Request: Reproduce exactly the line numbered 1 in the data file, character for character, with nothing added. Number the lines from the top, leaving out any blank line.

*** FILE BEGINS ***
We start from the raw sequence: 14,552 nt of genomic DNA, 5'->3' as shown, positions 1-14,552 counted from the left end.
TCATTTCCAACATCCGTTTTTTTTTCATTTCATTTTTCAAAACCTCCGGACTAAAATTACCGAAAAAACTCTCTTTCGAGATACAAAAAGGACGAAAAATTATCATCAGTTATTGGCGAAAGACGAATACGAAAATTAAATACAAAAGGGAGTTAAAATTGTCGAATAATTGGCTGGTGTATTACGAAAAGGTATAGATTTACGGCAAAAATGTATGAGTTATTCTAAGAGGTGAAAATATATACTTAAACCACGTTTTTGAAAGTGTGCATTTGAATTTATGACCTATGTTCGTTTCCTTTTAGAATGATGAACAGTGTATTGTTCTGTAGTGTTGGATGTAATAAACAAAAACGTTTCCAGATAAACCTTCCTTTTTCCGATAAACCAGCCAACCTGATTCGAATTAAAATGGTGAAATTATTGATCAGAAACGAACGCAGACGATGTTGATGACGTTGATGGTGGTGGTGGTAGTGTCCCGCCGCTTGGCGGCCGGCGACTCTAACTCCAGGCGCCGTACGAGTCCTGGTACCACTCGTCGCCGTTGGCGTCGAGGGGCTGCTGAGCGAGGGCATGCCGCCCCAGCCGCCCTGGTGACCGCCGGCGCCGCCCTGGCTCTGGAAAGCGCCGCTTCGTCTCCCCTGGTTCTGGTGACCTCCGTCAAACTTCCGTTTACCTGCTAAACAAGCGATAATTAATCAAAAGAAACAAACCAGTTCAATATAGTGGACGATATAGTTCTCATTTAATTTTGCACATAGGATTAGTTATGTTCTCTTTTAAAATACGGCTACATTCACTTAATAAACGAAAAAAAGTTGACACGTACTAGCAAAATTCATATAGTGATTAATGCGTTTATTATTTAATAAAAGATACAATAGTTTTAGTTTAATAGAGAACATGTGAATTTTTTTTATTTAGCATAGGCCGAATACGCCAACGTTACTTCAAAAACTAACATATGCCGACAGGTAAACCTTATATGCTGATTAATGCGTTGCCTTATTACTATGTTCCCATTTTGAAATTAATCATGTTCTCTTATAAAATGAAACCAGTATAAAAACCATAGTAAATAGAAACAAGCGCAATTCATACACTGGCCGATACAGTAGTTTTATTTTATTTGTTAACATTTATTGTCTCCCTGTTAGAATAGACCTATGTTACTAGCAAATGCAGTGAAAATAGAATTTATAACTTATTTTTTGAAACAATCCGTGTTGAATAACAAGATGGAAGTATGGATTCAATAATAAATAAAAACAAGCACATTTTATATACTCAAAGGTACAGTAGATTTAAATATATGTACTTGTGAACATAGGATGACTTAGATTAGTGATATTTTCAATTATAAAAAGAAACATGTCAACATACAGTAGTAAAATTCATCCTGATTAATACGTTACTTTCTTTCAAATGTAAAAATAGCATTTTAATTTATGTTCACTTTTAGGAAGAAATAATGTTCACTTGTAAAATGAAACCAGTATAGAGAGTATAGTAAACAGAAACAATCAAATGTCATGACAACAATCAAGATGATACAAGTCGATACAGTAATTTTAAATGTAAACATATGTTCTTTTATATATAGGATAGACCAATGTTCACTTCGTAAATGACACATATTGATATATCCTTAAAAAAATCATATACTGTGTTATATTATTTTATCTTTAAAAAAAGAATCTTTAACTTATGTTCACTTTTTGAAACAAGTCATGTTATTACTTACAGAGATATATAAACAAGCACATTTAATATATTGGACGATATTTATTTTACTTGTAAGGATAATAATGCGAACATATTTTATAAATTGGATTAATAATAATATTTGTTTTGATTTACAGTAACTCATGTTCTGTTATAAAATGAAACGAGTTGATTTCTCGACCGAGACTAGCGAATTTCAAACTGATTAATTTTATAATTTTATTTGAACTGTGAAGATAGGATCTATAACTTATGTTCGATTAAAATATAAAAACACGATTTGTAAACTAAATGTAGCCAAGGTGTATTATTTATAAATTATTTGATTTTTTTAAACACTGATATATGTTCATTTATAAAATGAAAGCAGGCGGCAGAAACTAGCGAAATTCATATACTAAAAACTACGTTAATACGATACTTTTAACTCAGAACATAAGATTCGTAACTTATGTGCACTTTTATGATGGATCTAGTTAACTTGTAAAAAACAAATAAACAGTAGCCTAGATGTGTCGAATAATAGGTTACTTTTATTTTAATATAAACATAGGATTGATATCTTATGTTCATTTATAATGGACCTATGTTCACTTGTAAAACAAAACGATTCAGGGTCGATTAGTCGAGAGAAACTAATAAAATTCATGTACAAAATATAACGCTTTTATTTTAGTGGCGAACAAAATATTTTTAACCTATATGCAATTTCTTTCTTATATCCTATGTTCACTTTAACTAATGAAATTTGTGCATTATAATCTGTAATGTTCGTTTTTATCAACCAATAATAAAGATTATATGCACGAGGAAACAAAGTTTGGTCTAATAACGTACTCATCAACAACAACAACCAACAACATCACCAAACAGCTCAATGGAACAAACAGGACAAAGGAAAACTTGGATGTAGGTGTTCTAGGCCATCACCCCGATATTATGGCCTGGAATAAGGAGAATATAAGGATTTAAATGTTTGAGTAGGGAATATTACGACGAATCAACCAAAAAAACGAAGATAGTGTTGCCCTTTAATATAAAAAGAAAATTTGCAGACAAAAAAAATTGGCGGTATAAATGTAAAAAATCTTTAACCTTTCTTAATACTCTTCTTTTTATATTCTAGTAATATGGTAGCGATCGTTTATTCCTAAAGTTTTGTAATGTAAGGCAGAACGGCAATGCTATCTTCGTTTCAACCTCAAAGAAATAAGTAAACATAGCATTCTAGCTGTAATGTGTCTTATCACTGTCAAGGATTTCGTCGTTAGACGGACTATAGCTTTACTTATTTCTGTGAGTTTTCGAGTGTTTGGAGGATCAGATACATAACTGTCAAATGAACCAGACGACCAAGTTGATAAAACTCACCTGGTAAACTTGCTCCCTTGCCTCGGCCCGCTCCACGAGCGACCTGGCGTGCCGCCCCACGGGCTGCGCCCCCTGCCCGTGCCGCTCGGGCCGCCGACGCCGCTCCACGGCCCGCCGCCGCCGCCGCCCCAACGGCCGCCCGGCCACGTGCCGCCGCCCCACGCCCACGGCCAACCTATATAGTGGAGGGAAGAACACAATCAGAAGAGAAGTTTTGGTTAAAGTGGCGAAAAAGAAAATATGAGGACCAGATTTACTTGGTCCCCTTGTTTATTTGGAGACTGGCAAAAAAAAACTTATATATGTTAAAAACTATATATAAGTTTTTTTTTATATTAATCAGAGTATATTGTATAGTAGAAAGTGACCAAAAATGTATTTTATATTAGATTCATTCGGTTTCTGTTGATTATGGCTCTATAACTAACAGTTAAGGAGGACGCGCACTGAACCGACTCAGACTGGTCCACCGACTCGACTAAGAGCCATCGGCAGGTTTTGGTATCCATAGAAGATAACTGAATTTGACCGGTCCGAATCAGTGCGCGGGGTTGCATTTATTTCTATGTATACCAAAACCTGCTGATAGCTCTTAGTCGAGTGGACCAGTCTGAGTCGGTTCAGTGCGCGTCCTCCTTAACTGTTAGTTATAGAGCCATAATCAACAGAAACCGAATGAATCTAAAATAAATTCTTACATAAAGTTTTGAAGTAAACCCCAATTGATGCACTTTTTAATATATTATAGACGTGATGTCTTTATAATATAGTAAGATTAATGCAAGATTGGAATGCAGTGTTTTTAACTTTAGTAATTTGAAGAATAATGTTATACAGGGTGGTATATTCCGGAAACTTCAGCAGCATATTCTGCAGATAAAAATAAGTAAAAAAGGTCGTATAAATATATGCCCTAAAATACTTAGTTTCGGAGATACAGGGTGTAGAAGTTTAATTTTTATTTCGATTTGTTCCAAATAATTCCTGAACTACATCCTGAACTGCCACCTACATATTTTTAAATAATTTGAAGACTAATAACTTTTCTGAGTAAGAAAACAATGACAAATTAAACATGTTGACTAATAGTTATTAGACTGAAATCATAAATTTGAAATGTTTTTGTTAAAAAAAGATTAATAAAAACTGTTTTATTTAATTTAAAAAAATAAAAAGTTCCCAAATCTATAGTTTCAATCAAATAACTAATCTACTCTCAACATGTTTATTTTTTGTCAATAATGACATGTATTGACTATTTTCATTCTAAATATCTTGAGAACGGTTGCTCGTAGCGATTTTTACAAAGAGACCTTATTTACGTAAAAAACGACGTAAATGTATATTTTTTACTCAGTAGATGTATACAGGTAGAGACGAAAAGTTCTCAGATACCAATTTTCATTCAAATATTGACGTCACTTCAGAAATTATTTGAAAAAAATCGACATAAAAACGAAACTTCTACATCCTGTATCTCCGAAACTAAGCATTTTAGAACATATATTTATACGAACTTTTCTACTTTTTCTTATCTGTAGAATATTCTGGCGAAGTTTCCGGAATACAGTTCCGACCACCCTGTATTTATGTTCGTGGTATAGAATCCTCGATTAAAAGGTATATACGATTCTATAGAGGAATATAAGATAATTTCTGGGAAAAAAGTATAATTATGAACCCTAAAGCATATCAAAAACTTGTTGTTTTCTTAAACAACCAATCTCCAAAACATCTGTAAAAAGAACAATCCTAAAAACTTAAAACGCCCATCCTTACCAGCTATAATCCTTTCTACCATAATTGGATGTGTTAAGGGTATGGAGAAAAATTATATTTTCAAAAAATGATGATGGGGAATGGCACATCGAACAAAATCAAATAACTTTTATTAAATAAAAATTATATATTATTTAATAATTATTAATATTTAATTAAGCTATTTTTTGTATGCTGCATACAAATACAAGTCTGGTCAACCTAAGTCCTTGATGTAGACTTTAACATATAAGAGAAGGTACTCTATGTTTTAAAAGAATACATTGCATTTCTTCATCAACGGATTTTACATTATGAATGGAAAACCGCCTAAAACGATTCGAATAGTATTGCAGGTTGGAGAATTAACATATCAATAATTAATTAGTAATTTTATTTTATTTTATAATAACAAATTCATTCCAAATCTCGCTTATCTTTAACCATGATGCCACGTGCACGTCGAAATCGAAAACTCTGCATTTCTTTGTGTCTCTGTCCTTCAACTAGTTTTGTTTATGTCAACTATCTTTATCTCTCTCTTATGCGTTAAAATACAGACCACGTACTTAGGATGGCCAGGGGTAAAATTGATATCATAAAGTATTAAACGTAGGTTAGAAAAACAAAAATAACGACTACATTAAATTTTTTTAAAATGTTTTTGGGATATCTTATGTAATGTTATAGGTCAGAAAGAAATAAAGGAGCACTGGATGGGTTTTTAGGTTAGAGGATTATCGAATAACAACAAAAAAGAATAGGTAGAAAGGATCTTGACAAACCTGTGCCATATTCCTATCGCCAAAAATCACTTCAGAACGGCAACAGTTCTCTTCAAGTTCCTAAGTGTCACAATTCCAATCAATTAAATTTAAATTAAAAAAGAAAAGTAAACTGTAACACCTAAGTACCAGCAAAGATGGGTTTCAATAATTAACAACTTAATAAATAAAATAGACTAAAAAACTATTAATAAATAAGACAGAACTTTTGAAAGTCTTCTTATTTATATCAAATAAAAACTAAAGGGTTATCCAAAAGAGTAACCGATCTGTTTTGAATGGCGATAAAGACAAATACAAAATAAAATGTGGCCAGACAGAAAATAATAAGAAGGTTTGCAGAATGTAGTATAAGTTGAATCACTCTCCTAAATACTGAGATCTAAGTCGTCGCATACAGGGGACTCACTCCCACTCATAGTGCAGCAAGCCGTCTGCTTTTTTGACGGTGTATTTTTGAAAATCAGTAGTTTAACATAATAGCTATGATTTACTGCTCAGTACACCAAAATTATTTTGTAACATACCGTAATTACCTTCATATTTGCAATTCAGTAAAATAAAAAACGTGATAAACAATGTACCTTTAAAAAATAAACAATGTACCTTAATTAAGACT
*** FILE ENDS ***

We start from the raw sequence: 14,552 nt of genomic DNA, 5'->3' as shown, positions 1-14,552 counted from the left end.